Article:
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Cantonese Grammar

Because the languages are so similar, Cantonese grammar is as easy to learn as Chinese grammar. To be sure, it has its fair share of rules to remember, but those rules aren’t overwhelming by any means. In fact, it’s quite the contrary. The rules of Cantonese when it comes to grammatical construction are quite a bit less complicated than those in many other languages. Of course, that doesn’t necessarily mean that learning Cantonese is going to be any easier than learning any other language. In fact, it’s one of the hardest. It’s just that the primary difficulties lie within writing and pronunciation, rather than within the grammar itself.

Right off the bat, one example of the simplicity of Cantonese grammar we can give you is that there is no need for the use of verb tense. That is, verbs always take the same form, and tense is communicated via additional words. For example:

• Instead of saying, “I am going fishing,” you’d say, “I go fishing today.”
• Instead of saying, “I will go fishing,” you’d say, “I go fishing tomorrow.”
• Instead of saying, “I went fishing,” you’d say “I go fishing yesterday.”

As you can see, this eliminates the needs for verb conjugation, which is one of the most difficult aspects of learning grammar for most students of a new language.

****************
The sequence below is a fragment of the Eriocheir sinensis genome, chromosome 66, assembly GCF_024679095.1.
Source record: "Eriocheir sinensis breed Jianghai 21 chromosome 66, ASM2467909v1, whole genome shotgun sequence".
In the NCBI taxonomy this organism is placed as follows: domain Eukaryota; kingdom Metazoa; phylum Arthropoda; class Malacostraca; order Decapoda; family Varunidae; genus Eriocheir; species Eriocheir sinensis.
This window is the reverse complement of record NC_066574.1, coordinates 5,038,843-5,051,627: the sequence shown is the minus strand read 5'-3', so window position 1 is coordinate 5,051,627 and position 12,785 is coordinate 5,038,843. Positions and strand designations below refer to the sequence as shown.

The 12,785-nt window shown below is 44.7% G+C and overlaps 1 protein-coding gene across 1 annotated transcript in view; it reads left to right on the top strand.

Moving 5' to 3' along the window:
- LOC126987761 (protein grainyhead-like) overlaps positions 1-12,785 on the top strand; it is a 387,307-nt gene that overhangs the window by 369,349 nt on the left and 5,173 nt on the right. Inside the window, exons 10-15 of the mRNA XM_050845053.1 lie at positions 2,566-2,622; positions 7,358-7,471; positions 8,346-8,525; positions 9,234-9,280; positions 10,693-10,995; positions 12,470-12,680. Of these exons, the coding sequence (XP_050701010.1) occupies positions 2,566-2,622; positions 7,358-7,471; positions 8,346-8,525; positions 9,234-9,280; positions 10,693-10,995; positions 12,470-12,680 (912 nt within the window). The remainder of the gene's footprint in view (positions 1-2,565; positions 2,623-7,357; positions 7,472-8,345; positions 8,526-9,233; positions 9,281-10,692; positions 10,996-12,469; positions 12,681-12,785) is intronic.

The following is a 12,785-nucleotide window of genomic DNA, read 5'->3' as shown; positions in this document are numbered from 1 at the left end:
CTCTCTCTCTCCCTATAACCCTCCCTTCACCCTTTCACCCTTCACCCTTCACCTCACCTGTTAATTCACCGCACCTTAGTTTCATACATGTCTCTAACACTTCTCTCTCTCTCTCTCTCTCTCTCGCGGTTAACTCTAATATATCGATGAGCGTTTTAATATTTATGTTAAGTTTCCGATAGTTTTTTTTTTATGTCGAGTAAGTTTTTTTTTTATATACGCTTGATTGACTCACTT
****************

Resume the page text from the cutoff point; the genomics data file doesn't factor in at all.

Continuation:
Another way in which both Chinese and Cantonese grammar are similar to English grammar is that all of these make use of the same types of pronoun forms. For example, there are both singular and plural pronouns utilized. In addition, pronouns can be in first, second, or third person in all of these languages. It is important to understand, however, that in both Cantonese and Chinese, nouns don’t usually change form when they are plural. Instead, the context of a sentence is used to determine whether or not a noun is singular or plural in these languages.

Another thing to keep in mind when you’re learning Cantonese grammar is that though this language is similar to Chinese, there are enough differences between these languages to trip you up if you aren’t careful. Therefore, it makes a lot of sense to focus on those differences if you are already familiar with Chinese. Another thing to keep in mind is that because China is so massive geographically, there are a number of dialects of both of these languages. Also, you have a very large variation of accents to contend with. As always, practice makes perfect.